The Telework as an Organizational Innovation in the Entities of the Third Sector

The Telework as an Organizational Innovation in the Entities of the Third Sector

Ángel Belzunegui (Rovira i Virgili University, Spain), Amaya Erro-Garcés (Universidad Pública de Navarra, Spain) and Inma Pastor (Rovira i Virgili University, Spain)
DOI: 10.4018/978-1-5225-1918-8.ch029
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This article discusses the role of the telework as an organizational innovation incorporated to the activities of the third sector as well as in the creation of networks and links between these entities. The telework has become a tool that has produced important changes in the traditional organization of the work, and has improved the inter- and intra-organizational communication, in addition to promoting the creation of extensive networks of collaboration in the third sector. The online connection and the provision made in telework mode have also served for the creation of a higher density of contacts between the entities that are grouped in the third sector, done so that it benefits the transmission of information and collaborative practices in providing services to the citizens. Its effectiveness consists in the speed that prints the response capacity of the social economy entities.
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Telework has evolved in recent decades into a new way of organising work.1 The novelty of this is that services are provided online from various locations outside the physical environment of an organization via new communication technologies. On the other hand, the telework is associated with the economic development through the creation of enterprising networks (Moon, 2007; Siha & Monroe, 2006) and the regional development (Roca Pulido & Martínez López, 2006). On the other hand, telework is associated with internal flexibility (Martinez Sanchez et al., 2006; Taskin, 2007; 2008) and has given rise to organisational innovations including the creation of connected networks – networks that have taken on an important role in ensuring the response capacity of all types of organisations2. Telework promotes two dimensions of horizontal structures: on the one hand, it reduces the number of intermediate hierarchical levels within an organisation by making communications between the central operational nucleus and work designers and planners more direct; on the other hand, it reduces hierarchies between organisations by creating collaborative networks of which they all form a part, and by making increased and improved use of the capabilities and potentials of the organisations themselves. The analysis of the inter-organizational relations and their relationship with the economic structures has been studied from various angles: the exchange of capital, personnel and information between organization (Aldrich & Mardsen, 1988), the networks of scientific collaboration and their efficacy (Uzzi & Spiro, 2005) or the network and collective action (Flores, Koster, Lindler & Molina, 2012).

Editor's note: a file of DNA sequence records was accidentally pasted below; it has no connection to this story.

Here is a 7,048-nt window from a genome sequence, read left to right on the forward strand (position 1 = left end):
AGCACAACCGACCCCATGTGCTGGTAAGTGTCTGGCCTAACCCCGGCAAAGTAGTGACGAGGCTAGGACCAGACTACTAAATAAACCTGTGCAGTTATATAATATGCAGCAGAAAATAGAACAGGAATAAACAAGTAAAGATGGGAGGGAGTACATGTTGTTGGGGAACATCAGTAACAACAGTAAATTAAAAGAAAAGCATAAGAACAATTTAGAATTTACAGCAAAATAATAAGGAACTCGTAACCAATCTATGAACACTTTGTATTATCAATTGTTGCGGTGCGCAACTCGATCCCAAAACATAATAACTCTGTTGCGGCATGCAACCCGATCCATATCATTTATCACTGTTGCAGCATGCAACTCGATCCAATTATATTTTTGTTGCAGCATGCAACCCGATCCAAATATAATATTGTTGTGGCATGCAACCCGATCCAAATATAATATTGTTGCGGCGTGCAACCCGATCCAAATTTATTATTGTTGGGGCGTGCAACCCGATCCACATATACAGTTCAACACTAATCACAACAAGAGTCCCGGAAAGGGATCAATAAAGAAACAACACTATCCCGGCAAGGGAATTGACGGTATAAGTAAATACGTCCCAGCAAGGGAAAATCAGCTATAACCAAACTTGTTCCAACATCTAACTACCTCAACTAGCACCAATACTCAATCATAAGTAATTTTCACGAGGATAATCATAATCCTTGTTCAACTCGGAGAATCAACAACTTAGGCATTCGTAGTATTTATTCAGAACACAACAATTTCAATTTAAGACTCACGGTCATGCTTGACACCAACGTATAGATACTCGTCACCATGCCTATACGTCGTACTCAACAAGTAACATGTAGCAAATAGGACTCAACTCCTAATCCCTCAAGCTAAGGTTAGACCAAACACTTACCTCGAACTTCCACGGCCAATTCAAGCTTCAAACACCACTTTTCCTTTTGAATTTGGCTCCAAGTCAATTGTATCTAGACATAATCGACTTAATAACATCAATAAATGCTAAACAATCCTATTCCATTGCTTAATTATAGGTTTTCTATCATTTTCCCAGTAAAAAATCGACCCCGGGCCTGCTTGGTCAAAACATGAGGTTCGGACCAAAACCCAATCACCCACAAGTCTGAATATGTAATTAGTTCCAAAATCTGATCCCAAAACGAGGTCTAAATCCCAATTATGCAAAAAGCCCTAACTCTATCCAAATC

In organisations which have adopted network systems, telecommuting can, in principle, be considered a new type of organisational logic that further accelerates the return on the resources employed – one that makes different use of space and time variables than in traditional organisations. However, some authors question whether telecommuting, or more generally, telematic and computerised procedures used as tools, constitutes a real break from traditional work organisation structures, as suggested by Baethge and Oberbeck (1995) in their article on office work. Networked telework – at least in its most widespread form in asymmetric networks – does not threaten to replace the constituent elements of the old logic of work organisation described by Martin Artiles (1999), i.e. process automation, the dominance of the logic of time economy, the primacy of quantity over quality, product uniformity, and the standardisation of operations.

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